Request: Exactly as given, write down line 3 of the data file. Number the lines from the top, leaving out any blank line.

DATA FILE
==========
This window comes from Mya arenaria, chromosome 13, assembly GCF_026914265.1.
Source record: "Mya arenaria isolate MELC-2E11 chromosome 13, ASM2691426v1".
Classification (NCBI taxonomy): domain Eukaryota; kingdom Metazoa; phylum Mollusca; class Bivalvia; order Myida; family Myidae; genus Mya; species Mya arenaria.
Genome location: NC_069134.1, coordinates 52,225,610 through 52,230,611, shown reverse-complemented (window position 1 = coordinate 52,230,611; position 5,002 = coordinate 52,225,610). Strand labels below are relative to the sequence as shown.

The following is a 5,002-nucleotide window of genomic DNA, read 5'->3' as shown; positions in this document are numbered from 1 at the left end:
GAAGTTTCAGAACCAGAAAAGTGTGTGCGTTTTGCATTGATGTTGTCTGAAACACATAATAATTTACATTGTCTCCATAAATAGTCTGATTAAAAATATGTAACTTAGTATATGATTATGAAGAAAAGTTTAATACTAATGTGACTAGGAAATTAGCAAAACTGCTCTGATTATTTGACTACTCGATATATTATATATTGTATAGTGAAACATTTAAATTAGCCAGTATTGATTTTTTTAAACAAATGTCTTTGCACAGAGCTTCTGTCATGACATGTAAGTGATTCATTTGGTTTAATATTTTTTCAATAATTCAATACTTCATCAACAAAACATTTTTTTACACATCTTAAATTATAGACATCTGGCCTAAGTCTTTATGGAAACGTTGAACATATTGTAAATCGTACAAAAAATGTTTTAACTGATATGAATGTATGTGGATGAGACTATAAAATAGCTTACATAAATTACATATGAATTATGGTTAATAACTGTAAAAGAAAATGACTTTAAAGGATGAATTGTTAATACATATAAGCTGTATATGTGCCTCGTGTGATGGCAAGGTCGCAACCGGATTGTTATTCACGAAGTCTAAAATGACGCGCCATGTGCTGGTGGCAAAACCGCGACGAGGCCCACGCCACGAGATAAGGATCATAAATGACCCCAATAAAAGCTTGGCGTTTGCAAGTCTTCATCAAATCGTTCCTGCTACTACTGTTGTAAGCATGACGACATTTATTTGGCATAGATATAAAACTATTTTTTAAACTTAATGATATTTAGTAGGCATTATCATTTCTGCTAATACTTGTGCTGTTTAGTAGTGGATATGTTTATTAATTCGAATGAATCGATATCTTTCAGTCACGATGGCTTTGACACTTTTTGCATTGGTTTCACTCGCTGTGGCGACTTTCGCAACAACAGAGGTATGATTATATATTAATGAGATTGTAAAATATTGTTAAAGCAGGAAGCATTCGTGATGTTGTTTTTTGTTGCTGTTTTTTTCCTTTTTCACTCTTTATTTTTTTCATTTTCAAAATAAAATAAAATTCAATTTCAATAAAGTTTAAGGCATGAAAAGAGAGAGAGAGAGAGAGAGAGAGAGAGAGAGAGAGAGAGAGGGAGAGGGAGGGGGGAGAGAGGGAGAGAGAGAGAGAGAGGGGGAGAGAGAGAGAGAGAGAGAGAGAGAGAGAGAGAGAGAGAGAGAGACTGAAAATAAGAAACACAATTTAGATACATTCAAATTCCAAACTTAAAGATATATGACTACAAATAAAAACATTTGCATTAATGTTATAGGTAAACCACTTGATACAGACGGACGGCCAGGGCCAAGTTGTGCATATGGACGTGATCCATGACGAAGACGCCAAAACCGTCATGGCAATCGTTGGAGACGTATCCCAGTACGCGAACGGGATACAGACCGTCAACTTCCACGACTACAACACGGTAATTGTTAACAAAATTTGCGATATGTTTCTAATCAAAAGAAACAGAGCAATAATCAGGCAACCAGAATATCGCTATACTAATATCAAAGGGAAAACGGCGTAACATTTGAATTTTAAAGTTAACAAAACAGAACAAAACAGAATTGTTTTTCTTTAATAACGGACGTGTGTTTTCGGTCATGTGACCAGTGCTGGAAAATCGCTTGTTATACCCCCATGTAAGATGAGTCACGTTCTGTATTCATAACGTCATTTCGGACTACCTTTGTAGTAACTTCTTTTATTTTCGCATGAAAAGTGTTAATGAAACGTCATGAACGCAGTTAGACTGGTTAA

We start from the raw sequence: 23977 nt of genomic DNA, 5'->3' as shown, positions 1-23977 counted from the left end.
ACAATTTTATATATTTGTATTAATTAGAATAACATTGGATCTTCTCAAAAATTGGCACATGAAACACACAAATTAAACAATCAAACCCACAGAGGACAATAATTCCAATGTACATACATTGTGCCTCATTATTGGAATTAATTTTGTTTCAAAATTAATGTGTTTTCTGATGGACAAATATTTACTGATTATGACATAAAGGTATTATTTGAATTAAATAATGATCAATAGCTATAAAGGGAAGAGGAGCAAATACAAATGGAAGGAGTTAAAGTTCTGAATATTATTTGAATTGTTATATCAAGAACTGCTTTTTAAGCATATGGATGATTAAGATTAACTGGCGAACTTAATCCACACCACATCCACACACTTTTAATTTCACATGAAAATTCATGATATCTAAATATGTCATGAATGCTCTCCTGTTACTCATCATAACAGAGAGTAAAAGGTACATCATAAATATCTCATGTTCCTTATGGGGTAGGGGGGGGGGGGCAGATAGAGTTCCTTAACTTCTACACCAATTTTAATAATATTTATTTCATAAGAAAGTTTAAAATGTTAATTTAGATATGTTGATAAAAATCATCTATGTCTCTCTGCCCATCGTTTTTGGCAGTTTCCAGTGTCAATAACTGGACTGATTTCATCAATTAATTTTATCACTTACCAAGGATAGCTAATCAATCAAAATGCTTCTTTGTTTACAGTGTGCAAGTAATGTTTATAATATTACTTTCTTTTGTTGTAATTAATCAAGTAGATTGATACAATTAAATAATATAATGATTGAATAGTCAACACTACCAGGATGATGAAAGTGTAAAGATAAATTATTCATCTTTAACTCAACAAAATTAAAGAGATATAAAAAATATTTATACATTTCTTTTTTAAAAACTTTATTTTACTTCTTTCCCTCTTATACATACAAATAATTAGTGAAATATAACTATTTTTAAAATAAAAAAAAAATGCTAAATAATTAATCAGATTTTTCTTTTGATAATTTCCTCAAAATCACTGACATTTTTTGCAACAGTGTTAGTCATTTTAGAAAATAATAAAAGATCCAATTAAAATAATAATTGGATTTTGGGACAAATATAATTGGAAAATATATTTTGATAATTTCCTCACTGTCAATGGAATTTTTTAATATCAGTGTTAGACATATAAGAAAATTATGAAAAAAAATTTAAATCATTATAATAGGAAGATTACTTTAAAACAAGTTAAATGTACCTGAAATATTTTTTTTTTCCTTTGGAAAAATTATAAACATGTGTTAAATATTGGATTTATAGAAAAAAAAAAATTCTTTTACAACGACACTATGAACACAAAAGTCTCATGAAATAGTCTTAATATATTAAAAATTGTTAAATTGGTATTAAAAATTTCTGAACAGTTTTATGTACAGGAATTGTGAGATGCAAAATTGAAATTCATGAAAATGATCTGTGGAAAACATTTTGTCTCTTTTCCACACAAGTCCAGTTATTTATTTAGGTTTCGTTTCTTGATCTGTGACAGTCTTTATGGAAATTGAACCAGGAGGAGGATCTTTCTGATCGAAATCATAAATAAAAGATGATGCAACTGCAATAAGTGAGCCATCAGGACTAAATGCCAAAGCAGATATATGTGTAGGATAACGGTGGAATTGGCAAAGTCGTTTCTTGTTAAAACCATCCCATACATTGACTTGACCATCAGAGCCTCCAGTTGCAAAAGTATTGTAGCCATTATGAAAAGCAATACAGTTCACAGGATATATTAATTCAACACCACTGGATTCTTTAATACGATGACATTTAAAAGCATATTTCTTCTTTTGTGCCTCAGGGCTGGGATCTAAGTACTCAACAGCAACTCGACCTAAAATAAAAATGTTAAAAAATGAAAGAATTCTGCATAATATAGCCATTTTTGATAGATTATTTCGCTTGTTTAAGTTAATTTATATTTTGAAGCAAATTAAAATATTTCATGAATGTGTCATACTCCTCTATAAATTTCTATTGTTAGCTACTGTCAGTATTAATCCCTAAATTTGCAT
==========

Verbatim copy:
Classification (NCBI taxonomy): domain Eukaryota; kingdom Metazoa; phylum Mollusca; class Bivalvia; order Myida; family Myidae; genus Mya; species Mya arenaria.